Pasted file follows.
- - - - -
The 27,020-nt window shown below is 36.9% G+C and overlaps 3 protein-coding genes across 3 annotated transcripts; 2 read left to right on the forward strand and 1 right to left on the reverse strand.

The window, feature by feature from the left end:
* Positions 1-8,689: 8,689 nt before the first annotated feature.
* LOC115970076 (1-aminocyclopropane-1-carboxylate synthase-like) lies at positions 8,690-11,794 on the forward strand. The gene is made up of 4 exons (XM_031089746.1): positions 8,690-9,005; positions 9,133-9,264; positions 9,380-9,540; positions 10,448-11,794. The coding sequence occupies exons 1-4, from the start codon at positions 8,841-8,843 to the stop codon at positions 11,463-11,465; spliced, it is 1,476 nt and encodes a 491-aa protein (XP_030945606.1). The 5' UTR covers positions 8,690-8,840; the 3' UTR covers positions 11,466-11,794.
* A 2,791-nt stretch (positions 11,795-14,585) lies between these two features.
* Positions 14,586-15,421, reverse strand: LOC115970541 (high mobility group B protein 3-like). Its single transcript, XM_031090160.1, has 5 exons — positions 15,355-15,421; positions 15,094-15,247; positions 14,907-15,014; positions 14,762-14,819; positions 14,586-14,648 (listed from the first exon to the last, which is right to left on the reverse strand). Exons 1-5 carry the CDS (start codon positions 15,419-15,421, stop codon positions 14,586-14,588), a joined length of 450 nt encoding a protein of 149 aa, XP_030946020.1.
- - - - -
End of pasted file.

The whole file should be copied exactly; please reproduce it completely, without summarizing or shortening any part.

The 27,020-nt window shown below is 36.9% G+C and overlaps 3 protein-coding genes across 3 annotated transcripts; 2 read left to right on the forward strand and 1 right to left on the reverse strand.

The window, feature by feature from the left end:
* Positions 1-8,689: 8,689 nt before the first annotated feature.
* LOC115970076 (1-aminocyclopropane-1-carboxylate synthase-like) lies at positions 8,690-11,794 on the forward strand. The gene is made up of 4 exons (XM_031089746.1): positions 8,690-9,005; positions 9,133-9,264; positions 9,380-9,540; positions 10,448-11,794. The coding sequence occupies exons 1-4, from the start codon at positions 8,841-8,843 to the stop codon at positions 11,463-11,465; spliced, it is 1,476 nt and encodes a 491-aa protein (XP_030945606.1). The 5' UTR covers positions 8,690-8,840; the 3' UTR covers positions 11,466-11,794.
* A 2,791-nt stretch (positions 11,795-14,585) lies between these two features.
* Positions 14,586-15,421, reverse strand: LOC115970541 (high mobility group B protein 3-like). Its single transcript, XM_031090160.1, has 5 exons — positions 15,355-15,421; positions 15,094-15,247; positions 14,907-15,014; positions 14,762-14,819; positions 14,586-14,648 (listed from the first exon to the last, which is right to left on the reverse strand). Exons 1-5 carry the CDS (start codon positions 15,419-15,421, stop codon positions 14,586-14,588), a joined length of 450 nt encoding a protein of 149 aa, XP_030946020.1.